The Pentagon’s main technology steward is now making the deployment of a fifth-generation network, or 5G, its top priority.
Michael Griffin, undersecretary of defense for research and engineering, told reporters at the Space and Missile Defense Symposium in Huntsville, Alabama, that 5G will now be among the technology projects his office shepherds.
“We’re looking at 5G, which is a Department of Defense initiative that was given to R&E to supervise. We’re evermore convinced, given especially all the news centering around [Chinese telecommunications giant] Huawei — who will and won’t buy their hardware, whether we will or won’t — [that] microelectronics [and] assured microelectronics is a key priority,” Griffin said.
“What we’re trying to do in the department with 5G is to make available our, broadly speaking, requirement set, whether it be depots or ports or airfields or autonomous vehicles or so on."
From a military perspective, experts have identified the benefits of 5G in better enabling devices and systems on the internet of things that empower soldiers on the ground.
“5G will also enhance the Internet of Things (IoT) by increasing the amount and speed of data flowing between multiple devices, and may even replace the fiber-optic backbone relied upon by so many households,” the Defense Innovation Board wrote in an April 2019 report on 5G. The new technology will “produce a step-change improvement in data speed, volume, and latency (delay in data transfer) over fourth generation (4G and 4G LTE) networks.”
Griffin said his deputy, Lisa Porter, will take the lead on the subject and said he expects new money to be set aside for the technology in the fiscal 2021 budget.
“You’ll see that we’ve requested significant money, we’re actually requesting extra money in [FY20] for that and in the [Future Years Defense Program]. When those budgets are released, you’ll see all that,” he said. “This is a major initiative for us. It ties in, hand in glove, to the microelectronics initiative that I mentioned very briefly. We need trusted and assured microelectronics. So all of that ties together.”
Pentagon officials and members of Congress, however, have been increasingly concerned with China’s investment in the 5G marketplace. Specifically, leaders are worried that if China controls the majority of the global 5G network, the Chinese government could use that technology to spy on communications that cross the network. Worse, some fear that in a conflict or times of tension, China could cut off communications in certain areas as leverage.
Some in the private sector, however, argue that China and its telecoms firms, such as Huawei, are far ahead of the United States as well as companies from its partner nations, and that Beijing has an inherent advantage in deploying a global 5G network.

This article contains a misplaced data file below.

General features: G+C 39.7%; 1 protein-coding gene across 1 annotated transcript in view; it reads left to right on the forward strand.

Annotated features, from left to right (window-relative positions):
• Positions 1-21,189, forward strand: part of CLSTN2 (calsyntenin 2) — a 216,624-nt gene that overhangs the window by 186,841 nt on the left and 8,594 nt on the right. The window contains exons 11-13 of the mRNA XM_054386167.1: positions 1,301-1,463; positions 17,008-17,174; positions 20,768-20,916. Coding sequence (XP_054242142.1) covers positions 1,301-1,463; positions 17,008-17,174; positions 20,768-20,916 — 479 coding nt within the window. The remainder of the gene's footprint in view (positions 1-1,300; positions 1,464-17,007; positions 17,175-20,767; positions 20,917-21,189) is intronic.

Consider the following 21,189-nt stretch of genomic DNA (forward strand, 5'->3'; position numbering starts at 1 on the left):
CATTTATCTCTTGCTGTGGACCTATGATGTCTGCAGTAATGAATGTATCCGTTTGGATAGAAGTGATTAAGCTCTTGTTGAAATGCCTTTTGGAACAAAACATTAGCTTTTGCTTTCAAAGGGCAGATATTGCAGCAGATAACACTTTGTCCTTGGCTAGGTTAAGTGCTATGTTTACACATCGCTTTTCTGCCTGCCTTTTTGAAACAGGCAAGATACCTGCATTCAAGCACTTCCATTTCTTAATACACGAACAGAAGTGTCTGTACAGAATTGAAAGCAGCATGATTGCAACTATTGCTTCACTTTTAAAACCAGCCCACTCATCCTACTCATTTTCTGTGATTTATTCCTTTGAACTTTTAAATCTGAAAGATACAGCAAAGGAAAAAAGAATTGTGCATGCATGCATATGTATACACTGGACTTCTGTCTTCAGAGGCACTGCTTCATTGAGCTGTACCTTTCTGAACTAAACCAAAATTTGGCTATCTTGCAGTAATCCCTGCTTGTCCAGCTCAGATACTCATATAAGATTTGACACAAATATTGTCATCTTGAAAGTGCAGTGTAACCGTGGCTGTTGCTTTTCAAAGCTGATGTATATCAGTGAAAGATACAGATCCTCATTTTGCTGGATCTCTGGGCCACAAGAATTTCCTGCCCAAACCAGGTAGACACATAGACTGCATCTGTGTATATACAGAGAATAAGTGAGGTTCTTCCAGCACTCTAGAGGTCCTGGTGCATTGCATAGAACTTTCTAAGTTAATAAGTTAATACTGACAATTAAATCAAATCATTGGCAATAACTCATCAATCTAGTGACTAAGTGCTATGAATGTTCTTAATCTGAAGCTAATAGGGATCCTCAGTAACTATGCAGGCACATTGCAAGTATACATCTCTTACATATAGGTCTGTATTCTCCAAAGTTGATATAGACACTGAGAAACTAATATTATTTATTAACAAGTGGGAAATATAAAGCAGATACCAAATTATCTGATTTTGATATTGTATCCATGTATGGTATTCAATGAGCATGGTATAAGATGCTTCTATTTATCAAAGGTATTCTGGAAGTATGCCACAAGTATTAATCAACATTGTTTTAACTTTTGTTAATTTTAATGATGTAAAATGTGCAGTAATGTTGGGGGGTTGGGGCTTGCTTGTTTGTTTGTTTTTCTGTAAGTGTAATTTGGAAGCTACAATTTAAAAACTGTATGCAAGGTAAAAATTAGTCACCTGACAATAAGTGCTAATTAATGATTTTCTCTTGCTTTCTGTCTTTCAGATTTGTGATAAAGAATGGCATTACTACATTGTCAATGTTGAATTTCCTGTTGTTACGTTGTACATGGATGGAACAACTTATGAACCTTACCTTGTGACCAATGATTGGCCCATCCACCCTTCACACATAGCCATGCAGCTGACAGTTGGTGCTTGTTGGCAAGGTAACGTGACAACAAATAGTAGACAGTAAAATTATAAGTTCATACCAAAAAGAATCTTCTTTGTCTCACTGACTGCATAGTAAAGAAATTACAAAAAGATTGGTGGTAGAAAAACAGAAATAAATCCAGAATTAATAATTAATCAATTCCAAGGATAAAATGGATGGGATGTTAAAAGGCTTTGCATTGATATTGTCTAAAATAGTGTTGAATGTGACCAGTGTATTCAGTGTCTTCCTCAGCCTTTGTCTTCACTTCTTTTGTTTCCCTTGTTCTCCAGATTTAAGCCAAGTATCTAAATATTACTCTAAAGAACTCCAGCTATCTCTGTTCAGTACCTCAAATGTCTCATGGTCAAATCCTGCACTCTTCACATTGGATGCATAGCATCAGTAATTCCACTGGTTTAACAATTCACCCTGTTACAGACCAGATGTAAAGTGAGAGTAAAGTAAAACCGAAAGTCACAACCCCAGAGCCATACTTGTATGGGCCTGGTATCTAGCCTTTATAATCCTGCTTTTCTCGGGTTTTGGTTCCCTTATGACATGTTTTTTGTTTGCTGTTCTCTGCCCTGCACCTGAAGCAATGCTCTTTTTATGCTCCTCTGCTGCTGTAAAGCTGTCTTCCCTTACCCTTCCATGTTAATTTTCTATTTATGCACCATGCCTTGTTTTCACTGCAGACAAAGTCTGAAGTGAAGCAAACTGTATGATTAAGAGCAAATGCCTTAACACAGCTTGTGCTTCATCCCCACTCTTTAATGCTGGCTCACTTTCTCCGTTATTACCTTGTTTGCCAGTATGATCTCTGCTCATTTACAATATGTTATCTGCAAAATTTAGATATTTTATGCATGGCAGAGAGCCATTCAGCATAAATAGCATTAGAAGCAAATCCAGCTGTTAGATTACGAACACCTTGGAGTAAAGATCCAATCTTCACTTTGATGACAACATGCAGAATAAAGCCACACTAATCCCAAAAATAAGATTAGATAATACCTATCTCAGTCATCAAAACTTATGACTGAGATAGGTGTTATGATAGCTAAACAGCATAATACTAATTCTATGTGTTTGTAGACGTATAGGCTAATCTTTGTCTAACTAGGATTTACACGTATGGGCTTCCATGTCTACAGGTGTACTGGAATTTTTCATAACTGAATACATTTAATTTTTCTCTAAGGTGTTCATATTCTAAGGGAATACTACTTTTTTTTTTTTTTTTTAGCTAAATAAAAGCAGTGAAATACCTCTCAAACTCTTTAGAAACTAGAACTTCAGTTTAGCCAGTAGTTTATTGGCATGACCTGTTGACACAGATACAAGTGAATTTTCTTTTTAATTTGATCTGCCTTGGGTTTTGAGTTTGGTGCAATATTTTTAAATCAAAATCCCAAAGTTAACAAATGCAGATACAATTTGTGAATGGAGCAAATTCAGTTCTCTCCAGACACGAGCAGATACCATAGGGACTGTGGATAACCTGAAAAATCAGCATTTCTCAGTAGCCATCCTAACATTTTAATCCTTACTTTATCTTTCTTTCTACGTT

“It’s not like a race, like a running race where you reach the finish line and you collapse or win. The standards go through multiple releases," Susie Armstrong, senior vice president of engineering at Qualcomm, said during a July event at the Center for Strategic and International Studies. “Different features get added in over time, and then of course operators choose which features to actually deploy in the network.”
Armstrong suggested the United States should become a leader in 5G standards, which will help drive research and development, which in turn will provide the foundational technology on which the equipment is built. Otherwise, “the U.S. will immediately cede leadership in the R&D and ultimately in 5G and beyond to very competent people in China,” she said.
Chris Boyer, assistant vice president of global public policy at AT&T said during the same event that the United States is already a leader in the component and subcomponent level. However, where U.S. industry lags behind foreign firms such as Huawei, Nokia and Ericsson is in fully integrated solutions. But by playing on its strengths at the component level, Boyer said, organizations like AT&T could use best-of-breed suppliers for a more modular design to build their networks.
Griffin stressed that the Pentagon takes a different view of Huawei than some in the private sector or other federal agencies because the Department of Defense operates worldwide and doesn’t always have a choice of what infrastructure exists in the countries where it conducts operations.
“We have to be able to operate through networks that not only [we] suspect are hostile or compromised; we know they are hostile or compromised. So we have to figure out how to have trusted communications and trusted behaviors, even on untrusted networks,” he said. “The DoD automatically has to deal with the fact we get deployed in places where people don’t want us there. And we have to operate in the presence of, or maybe through, networks which are already there, built by people who are adversaries.”
From the State Department’s diplomatic and engagement view, the United States will continue to work with partner nations to develop trusted networks.
“We’re going to keep endeavoring to ensure that we see our partners develop trusted networks and trusted components, ensure that we have good pathways for our information of those networks,” Rob Strayer, deputy assistant secretary for cyber and international communications and information policy at the State Department, said during the same CSIS event. “Whether it’s DoD or State Department information … countries deploy unsecure vendors in 5G. That is a serious cause for concern for us and will cause us to reassess how we’re sharing information.”
Defense News reporters Jen Judson and Aaron Mehta contributed to this story.
Mark Pomerleau is a reporter for C4ISRNET, covering information warfare and cyberspace.